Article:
Senin, 24 Juli 2017

Gravimetry Methods and Properties of Analysis

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Gravimetric Methods of Analysis

Gravimetric methods of analysis are based on the measurement of mass.

There are three types of gravimetric methods :
  • Precipitation methods : In this method the analyte is converted to a sparingly soluble precipitate. This precipitate is then filtered, washed free of impurities, and converted to a product of known composition by suitable heat treatment, and the product is weighed.
  • Volatilization methods : In this the analyte or its decomposition products are volatilized at a suitable temperature. The volatile product is then collected and weighed, or, alternatively, the mass of the product is determined indirectly from the loss in mass of the sample.
  • Electrolysis methods : Electrolysis method is done by reducing the dissolved metal ions into metal precipitate. Metal ions are in the form of cations when fed with certain large listrik dengan flow in a certain time there will be a reduction reaction to the metal oxidation numbers 0. Electrolysis can be applied to samples suspected to contain levels of dissolved metals is quite large as wastewater
Properties of Precipitates and Precipitating Reagents

A gravimetric precipitating agent should react specifically, and selectively with the analyte.

The ideal precipitating reagent would react with the analyte to give a product that is :
  1. Readily filtered and washed free of contaminants
  2. Of sufficiently low solubility so that no significant loss of the solid occurs during filtration and washing
  3. Unreactive with constituents of the atmosphere
  4. Of known composition after it is dried or, if necessary, ignited
Particle Size and Filterability of Precipitates

Precipitates made up of large particles are generally desirable in gravimetric work because large particles are easy to filter and wash free of impurities.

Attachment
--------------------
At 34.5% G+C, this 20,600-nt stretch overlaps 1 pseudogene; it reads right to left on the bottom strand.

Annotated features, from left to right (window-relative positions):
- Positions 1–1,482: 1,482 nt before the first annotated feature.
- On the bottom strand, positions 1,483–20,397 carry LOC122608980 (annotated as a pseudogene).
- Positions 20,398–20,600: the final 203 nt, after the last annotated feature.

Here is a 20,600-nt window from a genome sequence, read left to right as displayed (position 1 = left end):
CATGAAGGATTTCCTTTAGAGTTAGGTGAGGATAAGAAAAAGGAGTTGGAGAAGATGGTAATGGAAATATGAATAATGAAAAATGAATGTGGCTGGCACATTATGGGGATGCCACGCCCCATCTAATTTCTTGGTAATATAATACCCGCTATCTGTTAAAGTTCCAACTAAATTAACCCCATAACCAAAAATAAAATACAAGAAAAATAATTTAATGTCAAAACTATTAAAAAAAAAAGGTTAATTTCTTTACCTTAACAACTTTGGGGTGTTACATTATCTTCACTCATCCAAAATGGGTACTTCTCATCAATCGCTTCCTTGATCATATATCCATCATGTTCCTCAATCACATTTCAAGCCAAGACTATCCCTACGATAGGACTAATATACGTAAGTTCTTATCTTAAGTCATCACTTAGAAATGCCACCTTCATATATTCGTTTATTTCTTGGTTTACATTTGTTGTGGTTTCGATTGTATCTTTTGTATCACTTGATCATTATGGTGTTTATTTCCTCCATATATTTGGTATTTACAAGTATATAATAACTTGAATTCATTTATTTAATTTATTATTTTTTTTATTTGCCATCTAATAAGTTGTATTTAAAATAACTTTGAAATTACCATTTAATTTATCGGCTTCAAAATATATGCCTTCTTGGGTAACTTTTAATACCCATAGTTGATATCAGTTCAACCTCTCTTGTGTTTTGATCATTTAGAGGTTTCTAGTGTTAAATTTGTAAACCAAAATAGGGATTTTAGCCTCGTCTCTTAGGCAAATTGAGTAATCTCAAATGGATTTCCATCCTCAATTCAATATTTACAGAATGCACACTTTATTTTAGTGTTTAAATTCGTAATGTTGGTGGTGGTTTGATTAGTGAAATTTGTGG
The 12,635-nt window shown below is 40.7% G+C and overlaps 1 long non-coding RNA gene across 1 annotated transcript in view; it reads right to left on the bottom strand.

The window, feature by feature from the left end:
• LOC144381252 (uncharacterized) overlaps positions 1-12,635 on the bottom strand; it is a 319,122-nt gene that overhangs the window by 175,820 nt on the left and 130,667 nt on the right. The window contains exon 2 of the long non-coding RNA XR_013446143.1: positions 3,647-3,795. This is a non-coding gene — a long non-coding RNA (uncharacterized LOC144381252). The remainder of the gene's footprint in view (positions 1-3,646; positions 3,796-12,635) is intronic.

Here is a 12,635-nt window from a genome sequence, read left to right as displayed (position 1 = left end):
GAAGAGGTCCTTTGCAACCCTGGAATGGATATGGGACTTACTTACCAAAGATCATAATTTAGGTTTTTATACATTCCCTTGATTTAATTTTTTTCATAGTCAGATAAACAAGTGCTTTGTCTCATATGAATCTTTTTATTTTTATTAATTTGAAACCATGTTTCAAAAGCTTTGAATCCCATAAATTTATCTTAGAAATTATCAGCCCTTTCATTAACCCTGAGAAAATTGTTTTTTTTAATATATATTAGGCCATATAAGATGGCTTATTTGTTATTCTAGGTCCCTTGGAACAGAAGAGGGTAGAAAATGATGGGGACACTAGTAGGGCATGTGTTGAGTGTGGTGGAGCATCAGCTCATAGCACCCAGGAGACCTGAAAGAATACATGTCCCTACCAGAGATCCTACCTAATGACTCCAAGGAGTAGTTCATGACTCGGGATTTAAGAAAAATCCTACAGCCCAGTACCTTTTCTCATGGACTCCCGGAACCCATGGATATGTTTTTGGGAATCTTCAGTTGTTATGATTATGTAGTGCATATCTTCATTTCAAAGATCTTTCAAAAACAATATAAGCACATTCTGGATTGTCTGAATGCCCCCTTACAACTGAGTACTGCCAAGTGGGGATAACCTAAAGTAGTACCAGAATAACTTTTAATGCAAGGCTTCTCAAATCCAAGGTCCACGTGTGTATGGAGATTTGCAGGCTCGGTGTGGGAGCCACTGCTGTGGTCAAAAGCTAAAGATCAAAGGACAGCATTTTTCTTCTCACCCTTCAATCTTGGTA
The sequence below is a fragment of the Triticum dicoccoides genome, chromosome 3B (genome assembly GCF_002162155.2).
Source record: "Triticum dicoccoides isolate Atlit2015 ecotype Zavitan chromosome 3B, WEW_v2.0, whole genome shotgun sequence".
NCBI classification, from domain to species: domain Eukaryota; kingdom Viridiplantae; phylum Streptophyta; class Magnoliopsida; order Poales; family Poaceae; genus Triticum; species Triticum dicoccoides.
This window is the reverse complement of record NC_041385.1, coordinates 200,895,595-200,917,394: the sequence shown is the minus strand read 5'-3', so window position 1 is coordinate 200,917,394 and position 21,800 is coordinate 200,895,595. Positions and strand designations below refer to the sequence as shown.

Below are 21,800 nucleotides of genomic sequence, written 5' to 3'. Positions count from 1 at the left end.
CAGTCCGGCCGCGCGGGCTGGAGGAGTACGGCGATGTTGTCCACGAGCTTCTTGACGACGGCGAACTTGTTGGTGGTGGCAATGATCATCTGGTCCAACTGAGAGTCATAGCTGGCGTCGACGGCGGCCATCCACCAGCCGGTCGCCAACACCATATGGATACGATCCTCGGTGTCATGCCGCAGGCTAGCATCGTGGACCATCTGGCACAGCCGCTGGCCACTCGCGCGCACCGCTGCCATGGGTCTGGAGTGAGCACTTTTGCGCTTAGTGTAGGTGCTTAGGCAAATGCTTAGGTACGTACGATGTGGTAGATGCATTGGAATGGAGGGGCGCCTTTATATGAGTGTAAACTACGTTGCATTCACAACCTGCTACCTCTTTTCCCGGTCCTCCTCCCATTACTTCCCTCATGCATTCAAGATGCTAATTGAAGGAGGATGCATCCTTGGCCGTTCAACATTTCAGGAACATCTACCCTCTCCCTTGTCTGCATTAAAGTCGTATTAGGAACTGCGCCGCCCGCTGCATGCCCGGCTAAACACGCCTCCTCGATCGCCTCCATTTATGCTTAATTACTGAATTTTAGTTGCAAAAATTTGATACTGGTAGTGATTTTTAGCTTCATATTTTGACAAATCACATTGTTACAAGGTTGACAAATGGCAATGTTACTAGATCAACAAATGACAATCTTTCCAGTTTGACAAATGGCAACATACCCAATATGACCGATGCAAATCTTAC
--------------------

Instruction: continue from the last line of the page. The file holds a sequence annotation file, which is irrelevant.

In addition, such precipitates are usually purer than are precipitates made up of fine particles. What Factors Determine Particle Size ?

The particle size of solids formed by precipitation varies enormously.

At one extreme are colloidal suspension, whose tiny particles are invisible to the naked eye (10-7 to 10-4 cm in diameter).

Colloidal particles show no tendency to settle from solution, nor are they easily filtered. At the other extreme are particles with dimensions on the order of tenths of millimeter or greater.

The temporary dispersion of such particles in the liquid phase is called a crystalline suspension. The particles of a crystalline suspension tend to settle spontaneously and are readily filtered.

The particle size of a precipitate is influenced by experimental variables as precipitate solubility, temperature, reactant concentrations, and the rate at which reactants are mixed.

The particle size is related to a single property of the system called its relative supersaturation, where relative supersaturation = (Q – S)/S

In this equation, Q is the concentration of the solute at any instant and S is its equilibrium solubility.

When (Q – S)/S is large, the precipitate tends to be colloidal. When (Q – S)/S is small, a crystalline solid is more likely.

How do Precipitates Form ?

Precipitates form in two ways, by nucleation and by particle growth. The particle size of a freshly formed precipitate is determined by which way is faster.

In nucleation, a few ions, atoms, or molecules (perhaps as few as four or five) come together to form a stable solid.

Often, these nuclei form on the surface of suspended solid contaminants, such as dust particles.

Further precipitation then involves a competition between additional nucleation and growth on existing nuclei (particle growth).

If nucleation predominates, a precipitate containing a large number of small particles results. If growth predominates, a smaller number of larger particles is produced.

Peptization of Colloids

Peptization refers to the process by which a coagulated colloid reverts to its original dispersed state.

When a coagulated colloid is washed, some of the electrolyte responsible for its coagulation is leached from the internal liquid in contact with the solid particles.

Removal of this electrolyte has the effect of increasing the volume of the counter-ion layer.

The repulsive forces responsible for the original colloidal state are then reestablished, and particles detach themselves from the coagulated mass.

The washings become cloudy as the freshly dispersed particles pass through the filter.